When you’re worried about what your USPs are, you don’t know what your USPs are, or you don’t know why your product is different than your competitor’s, think about reframing. You can create value from just a phrase.

Goal-gradient effect

Next, the goal-gradient effect. This is where the closer we see ourselves to reaching a goal, the more motivated we are. This is the classic loyalty card scheme. Research has shown that if you give someone, in this case, a loyalty card with eight circles, and stamp two of them, they’re going to buy more coffee, quicker, than if you’d given them a card with just six circles with no stamps, because they’re perceived to be close to the goal.

We can use this online. I go back to Beagle Street again. We can use this online, here. You remember, before they broke it down into small chunks, that whole process. We then come to a form, here, and you go: “Oh, no. I’ve got a form to fill in.” But look! I’ve already completed three of my steps. I’ve only got two left to go! Now, I might as well just finish it.

When you’ve got a long, convoluted conversion funnel, try thinking about trying to put some steps at the beginning. Then, it looks like you’ve already completed a few of those, so there’s less to do, perceived less to do.

Peak-end rule

The next one I’m going to talk about is peak-end rule. Peak-end rule is…an experience is not remembered equally. The mind is not really great at remembering things that quickly. We tend to remember the peak experiences, things that are most intensive, emotionally. The end experience is the things that happen right at the end of the experience.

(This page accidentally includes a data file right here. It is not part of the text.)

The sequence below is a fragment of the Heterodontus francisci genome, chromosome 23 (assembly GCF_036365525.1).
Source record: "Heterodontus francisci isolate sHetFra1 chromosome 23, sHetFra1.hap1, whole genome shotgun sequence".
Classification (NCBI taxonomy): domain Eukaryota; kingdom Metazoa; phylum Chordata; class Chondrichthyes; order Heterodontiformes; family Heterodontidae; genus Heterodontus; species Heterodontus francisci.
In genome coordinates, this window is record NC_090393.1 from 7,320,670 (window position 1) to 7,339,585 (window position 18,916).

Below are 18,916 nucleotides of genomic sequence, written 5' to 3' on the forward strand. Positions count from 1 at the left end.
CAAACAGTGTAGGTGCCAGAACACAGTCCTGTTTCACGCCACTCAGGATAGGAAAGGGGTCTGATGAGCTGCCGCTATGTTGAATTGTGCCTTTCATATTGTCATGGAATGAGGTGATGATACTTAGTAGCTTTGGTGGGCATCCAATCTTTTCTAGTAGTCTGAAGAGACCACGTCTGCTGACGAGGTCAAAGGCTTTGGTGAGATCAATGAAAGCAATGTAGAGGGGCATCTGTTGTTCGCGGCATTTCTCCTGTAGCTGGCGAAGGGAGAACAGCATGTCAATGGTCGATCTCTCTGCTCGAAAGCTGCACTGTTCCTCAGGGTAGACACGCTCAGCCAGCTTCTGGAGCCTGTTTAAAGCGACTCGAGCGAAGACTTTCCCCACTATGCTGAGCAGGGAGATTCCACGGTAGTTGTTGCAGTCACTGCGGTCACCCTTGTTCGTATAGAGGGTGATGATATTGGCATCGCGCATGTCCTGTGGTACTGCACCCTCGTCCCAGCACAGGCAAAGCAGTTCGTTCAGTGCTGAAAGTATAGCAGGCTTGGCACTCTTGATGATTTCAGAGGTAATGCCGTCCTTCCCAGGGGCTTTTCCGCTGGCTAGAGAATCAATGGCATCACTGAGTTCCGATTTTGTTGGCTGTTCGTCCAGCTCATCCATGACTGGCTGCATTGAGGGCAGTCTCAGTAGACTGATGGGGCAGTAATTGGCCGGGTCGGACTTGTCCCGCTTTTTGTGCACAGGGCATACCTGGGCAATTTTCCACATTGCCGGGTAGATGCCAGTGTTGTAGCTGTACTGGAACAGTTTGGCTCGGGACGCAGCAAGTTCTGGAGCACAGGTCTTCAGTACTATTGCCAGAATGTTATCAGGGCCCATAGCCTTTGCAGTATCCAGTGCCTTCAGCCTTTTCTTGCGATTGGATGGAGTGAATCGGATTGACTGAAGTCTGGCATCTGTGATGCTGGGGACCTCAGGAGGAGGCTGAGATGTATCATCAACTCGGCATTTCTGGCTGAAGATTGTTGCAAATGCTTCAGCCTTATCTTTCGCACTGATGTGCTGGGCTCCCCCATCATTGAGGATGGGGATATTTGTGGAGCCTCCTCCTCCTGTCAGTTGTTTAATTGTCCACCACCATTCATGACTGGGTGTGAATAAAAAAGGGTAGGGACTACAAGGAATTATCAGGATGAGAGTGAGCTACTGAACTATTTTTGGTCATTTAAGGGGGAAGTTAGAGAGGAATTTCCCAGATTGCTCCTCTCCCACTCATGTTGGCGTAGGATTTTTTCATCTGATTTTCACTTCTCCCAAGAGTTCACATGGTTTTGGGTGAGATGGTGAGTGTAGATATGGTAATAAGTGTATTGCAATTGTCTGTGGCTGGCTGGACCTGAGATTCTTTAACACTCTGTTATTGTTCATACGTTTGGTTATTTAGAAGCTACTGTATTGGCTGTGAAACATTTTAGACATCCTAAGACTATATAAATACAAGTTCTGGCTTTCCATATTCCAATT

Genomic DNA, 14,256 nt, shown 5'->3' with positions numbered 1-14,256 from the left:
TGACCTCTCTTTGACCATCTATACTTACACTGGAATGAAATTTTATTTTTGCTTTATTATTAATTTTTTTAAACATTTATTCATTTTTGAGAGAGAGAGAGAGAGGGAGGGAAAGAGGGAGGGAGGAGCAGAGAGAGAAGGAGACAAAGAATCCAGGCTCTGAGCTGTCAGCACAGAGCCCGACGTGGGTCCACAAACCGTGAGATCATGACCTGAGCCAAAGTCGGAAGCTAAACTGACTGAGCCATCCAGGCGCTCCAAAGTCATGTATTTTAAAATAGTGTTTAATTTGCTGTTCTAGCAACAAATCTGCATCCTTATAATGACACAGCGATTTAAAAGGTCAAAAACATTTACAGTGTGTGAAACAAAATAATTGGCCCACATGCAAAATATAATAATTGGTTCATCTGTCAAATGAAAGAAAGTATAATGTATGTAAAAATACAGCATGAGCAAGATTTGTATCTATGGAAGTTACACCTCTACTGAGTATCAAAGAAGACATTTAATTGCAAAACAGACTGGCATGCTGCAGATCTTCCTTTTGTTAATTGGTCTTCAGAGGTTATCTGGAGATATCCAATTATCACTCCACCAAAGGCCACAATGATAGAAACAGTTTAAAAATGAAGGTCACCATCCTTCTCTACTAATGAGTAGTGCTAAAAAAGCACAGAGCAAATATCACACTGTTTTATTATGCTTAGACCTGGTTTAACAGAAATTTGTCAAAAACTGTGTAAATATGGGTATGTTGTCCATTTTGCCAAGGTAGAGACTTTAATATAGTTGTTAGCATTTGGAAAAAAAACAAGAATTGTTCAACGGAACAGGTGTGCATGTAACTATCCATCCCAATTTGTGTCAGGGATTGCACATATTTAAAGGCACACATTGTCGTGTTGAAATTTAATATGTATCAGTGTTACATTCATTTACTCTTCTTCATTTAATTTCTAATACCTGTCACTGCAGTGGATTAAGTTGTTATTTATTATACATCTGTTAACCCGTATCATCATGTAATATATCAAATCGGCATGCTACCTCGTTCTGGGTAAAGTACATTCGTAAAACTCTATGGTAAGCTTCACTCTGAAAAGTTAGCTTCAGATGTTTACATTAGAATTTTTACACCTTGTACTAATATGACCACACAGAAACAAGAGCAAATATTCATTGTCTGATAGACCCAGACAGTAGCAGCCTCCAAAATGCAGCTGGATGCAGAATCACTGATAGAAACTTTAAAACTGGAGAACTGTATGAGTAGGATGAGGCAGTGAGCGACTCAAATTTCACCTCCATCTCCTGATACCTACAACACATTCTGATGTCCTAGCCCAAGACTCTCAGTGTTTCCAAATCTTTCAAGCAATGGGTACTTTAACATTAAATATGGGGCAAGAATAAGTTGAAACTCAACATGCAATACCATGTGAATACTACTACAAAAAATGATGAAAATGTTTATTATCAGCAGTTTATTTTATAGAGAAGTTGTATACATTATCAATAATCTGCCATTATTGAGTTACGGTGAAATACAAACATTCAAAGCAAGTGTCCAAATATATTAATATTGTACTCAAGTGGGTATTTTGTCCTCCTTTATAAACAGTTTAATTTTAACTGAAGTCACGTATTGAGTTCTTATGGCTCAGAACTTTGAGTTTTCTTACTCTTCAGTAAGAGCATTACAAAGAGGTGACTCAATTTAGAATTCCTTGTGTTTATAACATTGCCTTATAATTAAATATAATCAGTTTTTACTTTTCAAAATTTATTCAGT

An example of this, if we remember back to 9/11, that was a really intensive experience that we all remember. Following that, no matter what the stats say about flying being the safest form of transport, and having flown many times before, there were lots of people who were terrified of flying. They took to the road. One study showed that the year after 9/11, there were 1,600 more road deaths in the US than before.  Is this an example of this peak-end rule, where this one intensive experience has influenced our behaviour, and actually done something that is illogical, and, therefore, may have paid the price for that?

Online, we often go through a process, and we get to a thank you page a bit like this. We spend a lot of time trying to make the journey as easy as possible so we don’t get that peak point, but we often forget about the end point; the end rule, where, at the end of the experience we just say: “Thanks for your money…” and that’s it. What can we do, at this point, to try and get repeat customers to come back? Can we give them a funny cat video, just so that they remember that it was fun? Can we give them information? What kind of links to articles, or advice, can we give them, at this point, to try and get them to remember that this was a good experience?

Loss aversion

A final one I want to go over is loss aversion. Loss aversion’s a big one. I’ve talked about it in other talks, before, around scarcity. It’s one of the scarcity model. Loss aversion is, we are more motivated by the fear of loss than the joy of gains.

In fact, some studies show that we feel pain twice as much than we do the joy of gaining. That means if I flip a coin, and I also say if it lands on tails, it’s going to cost you 10 quid, in order for you to want to risk that, you would need 20 quid if it was to land on heads. Okay?

Here’s some examples. Get 30% off. Another: “See this deal again.” This is one we see all the time, when we’re booking our flights, or our hotels: “Only two rooms left. High demand.” All loss aversion, here. This one I quite like, as well: “Want to save 10% on your first purchase? Yes. Get a code. No thanks, I prefer to pay full price.” That: “No thanks, I prefer to pay full price,” is the thing that is the loss aversion.

Let’s try and use some of these psychological cognitive biases to increase our conversions.

Thank you very much.